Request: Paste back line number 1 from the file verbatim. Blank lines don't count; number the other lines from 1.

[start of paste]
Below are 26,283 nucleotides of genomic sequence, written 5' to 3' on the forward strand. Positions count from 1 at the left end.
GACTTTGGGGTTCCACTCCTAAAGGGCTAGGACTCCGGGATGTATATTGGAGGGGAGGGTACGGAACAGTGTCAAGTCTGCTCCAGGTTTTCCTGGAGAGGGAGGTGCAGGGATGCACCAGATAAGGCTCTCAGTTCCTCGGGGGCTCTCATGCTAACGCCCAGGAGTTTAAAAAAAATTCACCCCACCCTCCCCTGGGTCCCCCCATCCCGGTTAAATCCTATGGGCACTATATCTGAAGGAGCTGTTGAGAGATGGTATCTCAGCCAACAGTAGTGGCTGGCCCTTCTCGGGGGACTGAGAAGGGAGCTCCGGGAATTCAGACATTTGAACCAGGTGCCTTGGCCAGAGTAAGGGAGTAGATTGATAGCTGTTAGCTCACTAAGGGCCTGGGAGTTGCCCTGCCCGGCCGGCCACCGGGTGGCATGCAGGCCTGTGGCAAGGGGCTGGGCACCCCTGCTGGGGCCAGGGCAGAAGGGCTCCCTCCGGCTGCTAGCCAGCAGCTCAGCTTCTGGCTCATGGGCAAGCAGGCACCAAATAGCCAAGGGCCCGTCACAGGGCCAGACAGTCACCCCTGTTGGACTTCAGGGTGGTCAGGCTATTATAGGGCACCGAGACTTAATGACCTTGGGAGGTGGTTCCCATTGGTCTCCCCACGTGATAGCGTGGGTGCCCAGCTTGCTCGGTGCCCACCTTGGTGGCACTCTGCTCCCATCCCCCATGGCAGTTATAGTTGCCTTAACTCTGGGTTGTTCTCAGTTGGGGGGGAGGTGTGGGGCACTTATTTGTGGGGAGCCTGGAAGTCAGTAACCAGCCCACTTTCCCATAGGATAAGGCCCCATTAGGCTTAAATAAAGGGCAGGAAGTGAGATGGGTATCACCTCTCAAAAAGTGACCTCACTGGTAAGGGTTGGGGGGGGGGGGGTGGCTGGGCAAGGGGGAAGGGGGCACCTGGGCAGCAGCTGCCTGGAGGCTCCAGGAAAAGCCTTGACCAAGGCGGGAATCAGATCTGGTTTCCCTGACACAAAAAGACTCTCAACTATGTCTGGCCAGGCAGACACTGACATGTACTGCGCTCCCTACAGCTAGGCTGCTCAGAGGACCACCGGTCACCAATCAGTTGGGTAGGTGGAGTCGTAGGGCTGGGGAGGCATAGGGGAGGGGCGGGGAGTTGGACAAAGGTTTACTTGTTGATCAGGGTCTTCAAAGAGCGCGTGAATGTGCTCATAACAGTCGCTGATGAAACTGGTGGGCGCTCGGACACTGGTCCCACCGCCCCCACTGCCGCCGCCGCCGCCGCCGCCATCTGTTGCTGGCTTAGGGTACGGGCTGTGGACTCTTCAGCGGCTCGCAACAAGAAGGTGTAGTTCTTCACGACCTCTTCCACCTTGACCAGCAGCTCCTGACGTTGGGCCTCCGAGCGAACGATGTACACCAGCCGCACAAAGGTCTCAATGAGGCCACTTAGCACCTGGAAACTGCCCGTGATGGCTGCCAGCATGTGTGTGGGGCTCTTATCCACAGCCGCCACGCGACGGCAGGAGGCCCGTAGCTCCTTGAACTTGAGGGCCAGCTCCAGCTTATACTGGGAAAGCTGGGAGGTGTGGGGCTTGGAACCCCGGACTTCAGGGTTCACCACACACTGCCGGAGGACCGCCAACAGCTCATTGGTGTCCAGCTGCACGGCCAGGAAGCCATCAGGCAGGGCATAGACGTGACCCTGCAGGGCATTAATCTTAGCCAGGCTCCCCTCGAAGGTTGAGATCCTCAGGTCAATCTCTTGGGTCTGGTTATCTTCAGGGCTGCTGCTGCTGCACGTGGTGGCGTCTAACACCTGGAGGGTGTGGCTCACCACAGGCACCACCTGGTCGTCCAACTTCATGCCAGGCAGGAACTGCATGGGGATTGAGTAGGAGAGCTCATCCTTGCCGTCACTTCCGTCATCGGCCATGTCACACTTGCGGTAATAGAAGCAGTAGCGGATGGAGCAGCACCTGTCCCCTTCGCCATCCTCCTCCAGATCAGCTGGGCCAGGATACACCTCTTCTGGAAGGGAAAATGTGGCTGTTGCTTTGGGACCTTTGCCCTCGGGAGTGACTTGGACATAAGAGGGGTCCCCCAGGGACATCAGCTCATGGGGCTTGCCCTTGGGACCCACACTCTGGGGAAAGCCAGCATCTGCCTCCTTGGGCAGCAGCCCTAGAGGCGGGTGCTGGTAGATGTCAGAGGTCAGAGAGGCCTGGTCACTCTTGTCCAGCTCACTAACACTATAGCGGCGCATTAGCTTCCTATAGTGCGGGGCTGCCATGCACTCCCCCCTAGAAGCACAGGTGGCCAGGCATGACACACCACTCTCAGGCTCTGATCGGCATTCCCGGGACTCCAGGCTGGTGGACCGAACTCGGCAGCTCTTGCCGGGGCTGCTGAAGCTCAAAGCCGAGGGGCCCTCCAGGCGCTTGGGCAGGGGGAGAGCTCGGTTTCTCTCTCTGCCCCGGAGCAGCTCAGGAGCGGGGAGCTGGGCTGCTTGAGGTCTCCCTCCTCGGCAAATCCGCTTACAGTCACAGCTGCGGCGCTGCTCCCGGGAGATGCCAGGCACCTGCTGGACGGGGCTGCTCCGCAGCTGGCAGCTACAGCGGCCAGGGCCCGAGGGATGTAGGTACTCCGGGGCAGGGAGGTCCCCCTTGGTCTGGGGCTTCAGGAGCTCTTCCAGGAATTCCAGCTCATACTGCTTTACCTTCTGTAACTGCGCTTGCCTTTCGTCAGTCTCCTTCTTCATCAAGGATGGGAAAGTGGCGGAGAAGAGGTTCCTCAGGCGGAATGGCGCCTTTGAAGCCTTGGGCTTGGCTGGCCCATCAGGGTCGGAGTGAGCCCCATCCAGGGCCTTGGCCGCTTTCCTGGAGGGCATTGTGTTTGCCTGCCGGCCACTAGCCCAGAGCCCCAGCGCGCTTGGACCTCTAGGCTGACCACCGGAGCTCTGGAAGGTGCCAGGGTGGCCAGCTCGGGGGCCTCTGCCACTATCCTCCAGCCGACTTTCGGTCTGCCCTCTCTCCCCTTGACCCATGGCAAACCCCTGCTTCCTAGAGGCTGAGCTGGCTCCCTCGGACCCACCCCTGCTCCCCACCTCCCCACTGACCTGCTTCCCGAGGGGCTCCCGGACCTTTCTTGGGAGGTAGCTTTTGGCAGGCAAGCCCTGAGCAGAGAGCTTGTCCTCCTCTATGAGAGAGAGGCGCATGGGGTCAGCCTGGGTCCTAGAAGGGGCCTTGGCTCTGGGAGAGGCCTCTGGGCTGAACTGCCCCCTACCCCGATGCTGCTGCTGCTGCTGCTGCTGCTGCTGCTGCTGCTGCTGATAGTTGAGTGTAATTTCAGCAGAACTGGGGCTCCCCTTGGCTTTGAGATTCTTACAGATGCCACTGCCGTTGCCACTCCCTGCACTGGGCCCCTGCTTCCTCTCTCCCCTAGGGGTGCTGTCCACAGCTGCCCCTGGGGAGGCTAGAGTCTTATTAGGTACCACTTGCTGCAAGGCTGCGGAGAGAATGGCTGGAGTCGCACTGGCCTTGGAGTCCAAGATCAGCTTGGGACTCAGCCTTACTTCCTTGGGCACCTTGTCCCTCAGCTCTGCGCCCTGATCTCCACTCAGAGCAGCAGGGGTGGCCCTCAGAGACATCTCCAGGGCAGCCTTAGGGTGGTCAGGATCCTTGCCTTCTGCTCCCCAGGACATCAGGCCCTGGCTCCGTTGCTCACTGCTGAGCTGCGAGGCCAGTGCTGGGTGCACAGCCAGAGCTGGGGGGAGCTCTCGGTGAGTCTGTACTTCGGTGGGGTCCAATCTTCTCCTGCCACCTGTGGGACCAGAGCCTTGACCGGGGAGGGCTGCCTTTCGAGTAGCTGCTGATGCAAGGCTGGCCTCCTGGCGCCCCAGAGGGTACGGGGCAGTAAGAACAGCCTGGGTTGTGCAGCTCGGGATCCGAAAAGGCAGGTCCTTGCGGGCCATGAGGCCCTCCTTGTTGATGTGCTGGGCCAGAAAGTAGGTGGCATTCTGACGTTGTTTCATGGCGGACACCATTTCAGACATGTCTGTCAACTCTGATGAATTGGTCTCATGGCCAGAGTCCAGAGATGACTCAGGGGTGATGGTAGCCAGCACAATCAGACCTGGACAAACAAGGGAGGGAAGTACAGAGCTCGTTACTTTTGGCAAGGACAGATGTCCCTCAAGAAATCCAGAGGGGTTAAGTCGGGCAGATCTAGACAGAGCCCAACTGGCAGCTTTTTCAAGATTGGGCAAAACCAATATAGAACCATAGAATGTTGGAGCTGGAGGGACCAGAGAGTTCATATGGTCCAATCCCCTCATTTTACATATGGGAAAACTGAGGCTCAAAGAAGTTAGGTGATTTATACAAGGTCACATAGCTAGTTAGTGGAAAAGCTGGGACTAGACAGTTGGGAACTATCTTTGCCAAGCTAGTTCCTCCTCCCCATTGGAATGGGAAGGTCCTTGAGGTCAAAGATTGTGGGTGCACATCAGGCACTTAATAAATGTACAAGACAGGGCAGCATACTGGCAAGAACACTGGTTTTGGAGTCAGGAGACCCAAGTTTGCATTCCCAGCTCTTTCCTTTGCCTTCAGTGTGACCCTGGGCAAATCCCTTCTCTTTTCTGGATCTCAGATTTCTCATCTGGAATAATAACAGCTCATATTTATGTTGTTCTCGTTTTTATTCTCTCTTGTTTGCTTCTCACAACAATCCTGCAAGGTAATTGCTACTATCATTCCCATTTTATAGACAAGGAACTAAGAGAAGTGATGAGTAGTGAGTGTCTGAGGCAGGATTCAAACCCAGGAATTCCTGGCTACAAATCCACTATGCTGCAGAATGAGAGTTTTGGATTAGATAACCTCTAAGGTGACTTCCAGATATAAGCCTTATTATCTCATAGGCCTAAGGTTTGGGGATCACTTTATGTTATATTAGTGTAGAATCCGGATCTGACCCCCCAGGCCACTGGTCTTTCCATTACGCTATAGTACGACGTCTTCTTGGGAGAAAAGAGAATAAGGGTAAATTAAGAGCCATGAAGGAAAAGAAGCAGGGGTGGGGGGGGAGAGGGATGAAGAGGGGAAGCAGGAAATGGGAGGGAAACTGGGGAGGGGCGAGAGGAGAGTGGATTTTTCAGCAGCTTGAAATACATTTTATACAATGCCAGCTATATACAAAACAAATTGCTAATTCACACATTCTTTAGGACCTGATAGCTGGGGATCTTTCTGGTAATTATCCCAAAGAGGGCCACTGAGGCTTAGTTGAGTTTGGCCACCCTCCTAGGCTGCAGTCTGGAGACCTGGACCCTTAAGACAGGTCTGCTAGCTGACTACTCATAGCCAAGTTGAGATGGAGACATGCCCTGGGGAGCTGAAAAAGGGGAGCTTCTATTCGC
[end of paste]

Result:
Below are 26,283 nucleotides of genomic sequence, written 5' to 3' on the forward strand. Positions count from 1 at the left end.